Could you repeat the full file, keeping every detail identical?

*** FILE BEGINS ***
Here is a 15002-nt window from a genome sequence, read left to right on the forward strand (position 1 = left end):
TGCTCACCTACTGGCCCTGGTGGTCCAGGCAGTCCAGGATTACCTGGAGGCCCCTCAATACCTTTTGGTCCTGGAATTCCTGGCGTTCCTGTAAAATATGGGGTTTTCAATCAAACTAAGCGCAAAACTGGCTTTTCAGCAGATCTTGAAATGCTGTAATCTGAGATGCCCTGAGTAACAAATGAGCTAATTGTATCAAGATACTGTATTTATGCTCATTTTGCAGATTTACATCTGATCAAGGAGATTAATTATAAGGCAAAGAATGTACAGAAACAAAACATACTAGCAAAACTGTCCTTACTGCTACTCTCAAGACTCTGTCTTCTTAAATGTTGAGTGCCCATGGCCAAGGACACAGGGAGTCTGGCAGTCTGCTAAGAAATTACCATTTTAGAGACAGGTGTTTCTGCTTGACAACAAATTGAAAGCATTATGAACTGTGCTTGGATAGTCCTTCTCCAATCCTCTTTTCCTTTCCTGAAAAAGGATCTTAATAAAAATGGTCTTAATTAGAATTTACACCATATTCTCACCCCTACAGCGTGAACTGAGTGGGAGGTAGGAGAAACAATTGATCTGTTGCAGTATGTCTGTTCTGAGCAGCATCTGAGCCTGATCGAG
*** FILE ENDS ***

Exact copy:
Here is a 15002-nt window from a genome sequence, read left to right on the forward strand (position 1 = left end):
TGCTCACCTACTGGCCCTGGTGGTCCAGGCAGTCCAGGATTACCTGGAGGCCCCTCAATACCTTTTGGTCCTGGAATTCCTGGCGTTCCTGTAAAATATGGGGTTTTCAATCAAACTAAGCGCAAAACTGGCTTTTCAGCAGATCTTGAAATGCTGTAATCTGAGATGCCCTGAGTAACAAATGAGCTAATTGTATCAAGATACTGTATTTATGCTCATTTTGCAGATTTACATCTGATCAAGGAGATTAATTATAAGGCAAAGAATGTACAGAAACAAAACATACTAGCAAAACTGTCCTTACTGCTACTCTCAAGACTCTGTCTTCTTAAATGTTGAGTGCCCATGGCCAAGGACACAGGGAGTCTGGCAGTCTGCTAAGAAATTACCATTTTAGAGACAGGTGTTTCTGCTTGACAACAAATTGAAAGCATTATGAACTGTGCTTGGATAGTCCTTCTCCAATCCTCTTTTCCTTTCCTGAAAAAGGATCTTAATAAAAATGGTCTTAATTAGAATTTACACCATATTCTCACCCCTACAGCGTGAACTGAGTGGGAGGTAGGAGAAACAATTGATCTGTTGCAGTATGTCTGTTCTGAGCAGCATCTGAGCCTGATCGAG